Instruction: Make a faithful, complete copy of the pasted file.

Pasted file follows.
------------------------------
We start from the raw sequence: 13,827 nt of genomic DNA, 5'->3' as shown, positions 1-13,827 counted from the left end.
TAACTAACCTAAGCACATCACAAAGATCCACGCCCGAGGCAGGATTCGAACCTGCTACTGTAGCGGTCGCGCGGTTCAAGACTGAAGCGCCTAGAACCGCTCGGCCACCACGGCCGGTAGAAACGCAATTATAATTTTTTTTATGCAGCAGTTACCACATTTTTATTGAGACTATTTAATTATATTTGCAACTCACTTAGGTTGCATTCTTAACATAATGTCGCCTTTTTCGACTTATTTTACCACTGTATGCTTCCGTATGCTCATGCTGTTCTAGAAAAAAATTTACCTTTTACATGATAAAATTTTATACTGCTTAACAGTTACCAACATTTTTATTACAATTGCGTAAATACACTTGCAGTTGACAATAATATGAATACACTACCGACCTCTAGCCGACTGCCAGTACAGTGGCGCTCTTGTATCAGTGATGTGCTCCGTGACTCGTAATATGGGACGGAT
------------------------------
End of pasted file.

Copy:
We start from the raw sequence: 13,827 nt of genomic DNA, 5'->3' as shown, positions 1-13,827 counted from the left end.
TAACTAACCTAAGCACATCACAAAGATCCACGCCCGAGGCAGGATTCGAACCTGCTACTGTAGCGGTCGCGCGGTTCAAGACTGAAGCGCCTAGAACCGCTCGGCCACCACGGCCGGTAGAAACGCAATTATAATTTTTTTTATGCAGCAGTTACCACATTTTTATTGAGACTATTTAATTATATTTGCAACTCACTTAGGTTGCATTCTTAACATAATGTCGCCTTTTTCGACTTATTTTACCACTGTATGCTTCCGTATGCTCATGCTGTTCTAGAAAAAAATTTACCTTTTACATGATAAAATTTTATACTGCTTAACAGTTACCAACATTTTTATTACAATTGCGTAAATACACTTGCAGTTGACAATAATATGAATACACTACCGACCTCTAGCCGACTGCCAGTACAGTGGCGCTCTTGTATCAGTGATGTGCTCCGTGACTCGTAATATGGGACGGAT